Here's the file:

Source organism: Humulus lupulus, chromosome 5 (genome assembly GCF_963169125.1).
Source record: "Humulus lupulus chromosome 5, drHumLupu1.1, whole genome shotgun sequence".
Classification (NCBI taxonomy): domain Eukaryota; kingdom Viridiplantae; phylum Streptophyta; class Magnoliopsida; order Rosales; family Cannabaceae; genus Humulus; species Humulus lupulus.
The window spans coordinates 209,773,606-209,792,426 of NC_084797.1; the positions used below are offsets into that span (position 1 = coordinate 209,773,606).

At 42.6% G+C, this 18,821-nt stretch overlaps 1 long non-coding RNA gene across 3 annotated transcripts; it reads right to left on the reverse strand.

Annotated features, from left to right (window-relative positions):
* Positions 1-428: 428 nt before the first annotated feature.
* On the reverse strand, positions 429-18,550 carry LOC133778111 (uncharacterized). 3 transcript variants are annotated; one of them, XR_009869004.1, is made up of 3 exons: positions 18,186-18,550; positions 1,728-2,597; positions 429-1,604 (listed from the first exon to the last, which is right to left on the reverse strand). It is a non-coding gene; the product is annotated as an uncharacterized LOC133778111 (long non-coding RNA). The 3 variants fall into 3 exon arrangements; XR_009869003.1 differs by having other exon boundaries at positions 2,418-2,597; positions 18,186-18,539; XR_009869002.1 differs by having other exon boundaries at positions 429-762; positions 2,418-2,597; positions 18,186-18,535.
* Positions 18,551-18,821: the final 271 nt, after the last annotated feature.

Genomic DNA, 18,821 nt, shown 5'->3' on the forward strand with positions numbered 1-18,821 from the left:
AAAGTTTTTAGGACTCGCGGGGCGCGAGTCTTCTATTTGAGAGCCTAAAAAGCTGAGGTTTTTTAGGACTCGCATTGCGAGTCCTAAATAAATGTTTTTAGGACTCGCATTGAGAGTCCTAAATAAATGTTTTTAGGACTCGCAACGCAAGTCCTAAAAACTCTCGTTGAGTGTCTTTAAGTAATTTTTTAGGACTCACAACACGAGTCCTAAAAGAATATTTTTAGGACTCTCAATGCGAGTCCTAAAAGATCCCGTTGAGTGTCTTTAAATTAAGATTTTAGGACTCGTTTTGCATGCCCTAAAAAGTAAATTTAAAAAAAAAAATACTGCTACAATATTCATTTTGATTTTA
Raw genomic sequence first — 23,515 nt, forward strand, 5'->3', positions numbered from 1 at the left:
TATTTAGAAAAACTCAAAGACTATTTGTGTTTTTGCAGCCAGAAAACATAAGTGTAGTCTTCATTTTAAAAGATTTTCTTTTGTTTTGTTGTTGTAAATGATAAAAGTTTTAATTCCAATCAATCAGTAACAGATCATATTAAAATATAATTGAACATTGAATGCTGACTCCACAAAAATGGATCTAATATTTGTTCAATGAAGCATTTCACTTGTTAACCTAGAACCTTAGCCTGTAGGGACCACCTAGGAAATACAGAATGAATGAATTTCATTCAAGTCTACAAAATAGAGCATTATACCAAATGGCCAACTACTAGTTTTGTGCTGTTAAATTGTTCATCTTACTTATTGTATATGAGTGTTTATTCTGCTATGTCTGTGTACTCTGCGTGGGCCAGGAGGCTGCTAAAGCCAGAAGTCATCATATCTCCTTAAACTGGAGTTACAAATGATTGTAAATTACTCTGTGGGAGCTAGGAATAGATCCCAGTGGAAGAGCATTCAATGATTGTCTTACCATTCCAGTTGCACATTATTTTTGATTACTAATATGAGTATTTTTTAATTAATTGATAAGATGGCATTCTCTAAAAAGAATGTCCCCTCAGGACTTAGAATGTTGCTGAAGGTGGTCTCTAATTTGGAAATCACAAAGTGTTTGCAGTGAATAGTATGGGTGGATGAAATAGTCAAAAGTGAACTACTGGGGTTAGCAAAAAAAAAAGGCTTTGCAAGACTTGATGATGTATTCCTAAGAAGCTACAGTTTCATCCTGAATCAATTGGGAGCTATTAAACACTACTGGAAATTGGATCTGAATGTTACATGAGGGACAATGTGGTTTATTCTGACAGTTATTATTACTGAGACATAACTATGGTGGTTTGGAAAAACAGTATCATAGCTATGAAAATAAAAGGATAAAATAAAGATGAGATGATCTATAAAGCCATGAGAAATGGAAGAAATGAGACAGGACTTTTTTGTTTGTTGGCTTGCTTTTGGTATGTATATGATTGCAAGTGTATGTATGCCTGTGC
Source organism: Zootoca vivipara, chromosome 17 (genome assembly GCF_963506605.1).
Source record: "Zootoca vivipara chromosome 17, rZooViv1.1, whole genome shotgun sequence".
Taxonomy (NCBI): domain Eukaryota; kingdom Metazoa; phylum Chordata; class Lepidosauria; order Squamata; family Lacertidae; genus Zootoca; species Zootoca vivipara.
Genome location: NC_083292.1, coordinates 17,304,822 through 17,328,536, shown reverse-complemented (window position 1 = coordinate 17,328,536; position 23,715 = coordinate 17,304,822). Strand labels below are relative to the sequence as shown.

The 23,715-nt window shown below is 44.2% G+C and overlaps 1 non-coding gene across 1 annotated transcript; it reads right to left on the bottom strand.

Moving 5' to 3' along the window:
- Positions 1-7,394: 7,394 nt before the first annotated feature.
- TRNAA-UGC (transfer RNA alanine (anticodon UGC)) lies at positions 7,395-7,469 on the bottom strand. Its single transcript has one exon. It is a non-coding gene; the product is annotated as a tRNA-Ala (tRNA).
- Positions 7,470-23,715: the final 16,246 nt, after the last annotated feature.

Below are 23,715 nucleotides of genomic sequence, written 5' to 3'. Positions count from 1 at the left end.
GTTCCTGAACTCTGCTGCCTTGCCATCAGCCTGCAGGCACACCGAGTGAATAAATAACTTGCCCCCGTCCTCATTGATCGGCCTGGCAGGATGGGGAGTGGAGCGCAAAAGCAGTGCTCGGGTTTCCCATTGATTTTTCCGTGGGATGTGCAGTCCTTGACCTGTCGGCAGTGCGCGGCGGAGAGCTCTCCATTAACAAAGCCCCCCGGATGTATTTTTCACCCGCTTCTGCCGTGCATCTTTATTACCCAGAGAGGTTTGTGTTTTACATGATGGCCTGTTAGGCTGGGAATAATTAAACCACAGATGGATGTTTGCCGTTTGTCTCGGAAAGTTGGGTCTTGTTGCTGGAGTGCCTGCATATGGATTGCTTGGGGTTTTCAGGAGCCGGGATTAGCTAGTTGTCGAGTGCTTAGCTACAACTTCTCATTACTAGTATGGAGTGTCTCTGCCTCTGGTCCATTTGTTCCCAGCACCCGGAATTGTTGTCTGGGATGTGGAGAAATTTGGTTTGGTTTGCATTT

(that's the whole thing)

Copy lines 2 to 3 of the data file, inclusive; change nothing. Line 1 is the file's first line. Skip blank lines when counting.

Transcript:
Source record: "Humulus lupulus chromosome 5, drHumLupu1.1, whole genome shotgun sequence".
Classification (NCBI taxonomy): domain Eukaryota; kingdom Viridiplantae; phylum Streptophyta; class Magnoliopsida; order Rosales; family Cannabaceae; genus Humulus; species Humulus lupulus.